White Collar

Will Hong Kong stock market’s introduction of circuit breaker this year mean a repeat of the chaotic scenes in China last week?

Mainland volatility-control mechanism lasted only four days

PUBLISHED : Monday, 11 January, 2016, 9:15am
UPDATED : Monday, 11 January, 2016, 9:15am

The short-lived circuit breaker on the mainland created the most chaotic first week of trading in the stock markets’ history and also raised questions about whether Hong Kong should review its plan to launch a circuit breaker later this year.

The mainland circuit breaker was scrapped after only four day of operation after cutting trading short in Shanghai and Shenzhen on Monday and Thursday. The markets traded for just 13 minutes on Thursday before the CSI 300 Index fell 7 per cent and triggered the circuit breaker.

The system, which was supposed to stabilise the market, led to more volatility and panic selling as investors rushed to sell before the markets were suspended. As pressure for a rethink mounted, the China Securities Regulatory Commission held an emergency meeting on Thursday afternoon and then announced the system had been suspended with immediate effect.

Hong Kong announced last year that it planned to introduce a circuit breaker in the middle of this year. The mainland experience last week has led to some discussion about whether Hong Kong should proceed with that plan, but a look at the details shows we should not worry too much about the Hong Kong plan.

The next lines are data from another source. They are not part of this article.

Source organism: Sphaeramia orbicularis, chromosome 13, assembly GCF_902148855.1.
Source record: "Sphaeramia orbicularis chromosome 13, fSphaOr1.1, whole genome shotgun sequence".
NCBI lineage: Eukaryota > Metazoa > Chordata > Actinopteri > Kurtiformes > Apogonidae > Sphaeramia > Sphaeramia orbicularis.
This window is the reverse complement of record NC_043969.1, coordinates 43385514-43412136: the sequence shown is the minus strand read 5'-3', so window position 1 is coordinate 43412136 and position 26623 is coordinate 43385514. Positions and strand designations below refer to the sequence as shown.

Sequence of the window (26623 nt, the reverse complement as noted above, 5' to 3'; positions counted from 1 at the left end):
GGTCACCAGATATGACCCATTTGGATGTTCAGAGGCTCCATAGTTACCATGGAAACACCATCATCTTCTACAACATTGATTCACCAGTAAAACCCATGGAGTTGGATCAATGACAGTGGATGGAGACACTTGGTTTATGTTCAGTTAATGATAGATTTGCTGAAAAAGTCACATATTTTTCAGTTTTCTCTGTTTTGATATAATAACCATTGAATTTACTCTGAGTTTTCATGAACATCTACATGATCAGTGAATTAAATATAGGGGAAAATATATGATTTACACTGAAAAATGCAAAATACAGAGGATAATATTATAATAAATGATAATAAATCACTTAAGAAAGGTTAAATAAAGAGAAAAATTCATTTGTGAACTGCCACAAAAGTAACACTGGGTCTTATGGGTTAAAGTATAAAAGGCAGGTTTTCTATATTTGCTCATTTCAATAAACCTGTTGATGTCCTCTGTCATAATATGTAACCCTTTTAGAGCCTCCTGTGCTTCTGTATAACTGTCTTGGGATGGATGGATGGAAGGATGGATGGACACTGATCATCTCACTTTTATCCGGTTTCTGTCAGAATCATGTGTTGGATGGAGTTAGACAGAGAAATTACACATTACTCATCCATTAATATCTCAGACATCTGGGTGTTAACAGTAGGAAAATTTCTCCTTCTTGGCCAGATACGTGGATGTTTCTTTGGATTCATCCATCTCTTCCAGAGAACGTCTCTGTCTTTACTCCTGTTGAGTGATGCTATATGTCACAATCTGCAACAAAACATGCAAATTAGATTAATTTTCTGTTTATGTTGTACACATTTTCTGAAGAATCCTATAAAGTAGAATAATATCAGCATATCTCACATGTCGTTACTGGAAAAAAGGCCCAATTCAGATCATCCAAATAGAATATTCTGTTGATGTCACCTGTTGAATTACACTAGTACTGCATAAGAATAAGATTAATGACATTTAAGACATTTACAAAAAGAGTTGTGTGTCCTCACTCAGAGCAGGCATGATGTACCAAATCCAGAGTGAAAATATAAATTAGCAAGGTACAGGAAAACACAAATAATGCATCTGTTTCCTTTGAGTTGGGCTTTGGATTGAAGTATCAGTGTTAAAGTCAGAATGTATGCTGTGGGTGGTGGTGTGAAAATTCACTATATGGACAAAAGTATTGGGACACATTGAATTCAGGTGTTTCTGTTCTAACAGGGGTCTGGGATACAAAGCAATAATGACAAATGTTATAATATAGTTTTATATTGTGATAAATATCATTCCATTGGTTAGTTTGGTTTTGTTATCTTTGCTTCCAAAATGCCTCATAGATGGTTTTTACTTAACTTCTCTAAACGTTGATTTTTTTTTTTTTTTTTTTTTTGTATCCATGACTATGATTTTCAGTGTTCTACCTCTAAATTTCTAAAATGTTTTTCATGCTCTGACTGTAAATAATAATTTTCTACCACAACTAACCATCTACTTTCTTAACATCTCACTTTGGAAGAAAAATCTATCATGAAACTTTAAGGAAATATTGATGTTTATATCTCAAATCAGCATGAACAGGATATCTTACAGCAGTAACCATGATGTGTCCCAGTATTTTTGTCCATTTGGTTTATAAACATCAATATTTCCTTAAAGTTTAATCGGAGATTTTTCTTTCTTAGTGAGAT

The problem with the circuit breaker on the mainland was that its threshold was set too low, with the markets suspended for 15 minutes if the CSI 300 moved by 5 per cent and trading halted for the rest of the day if it moved by 7 per cent.

According to China International Capital Corp calculations, in the 11 years since the CSI 300 Index was composed in 2005, it has fluctuated more than 5 per cent 105 times during intraday trading, and by more than 7 per cent on 33 occasions.

The Hong Kong circuit breaker, which the stock exchange prefers to call a volatility-control mechanism, is designed differently from the ill-fated circuit breaker in the mainland.

First, the Hong Kong system will only suspend certain stocks and not the whole market. The rule would apply to the 81 constituent stocks of the Hang Seng Index and the H-share index and not to all 1,800-odd stocks. The mainland circuit breaker affected all the 2,700-plus stocks in Shanghai and Shenzhen, rather than those of individual companies.

Second, the threshold for triggering the circuit breaker will be higher in Hong Kong, with a five-minute cooling-off period if a share price moves 10 per cent up or down within five minutes.

Third, the Hong Kong system will only take two breaks, one each for the two sessions for the day, whereas on the mainland trading could be suspended for the whole trading day.

The Hong Kong circuit breaker will thus be less likely to be triggered and even if it is will only last five minutes.

The Hong Kong circuit breaker, like those in the United Stated, is designed to address the prospects of a “flash crash” as more high-frequency traders join the market.

Judging by the way it’s been designed, the Hong Kong circuit breaker should not spark chaotic trading scenes similar to those seen on the mainland last week.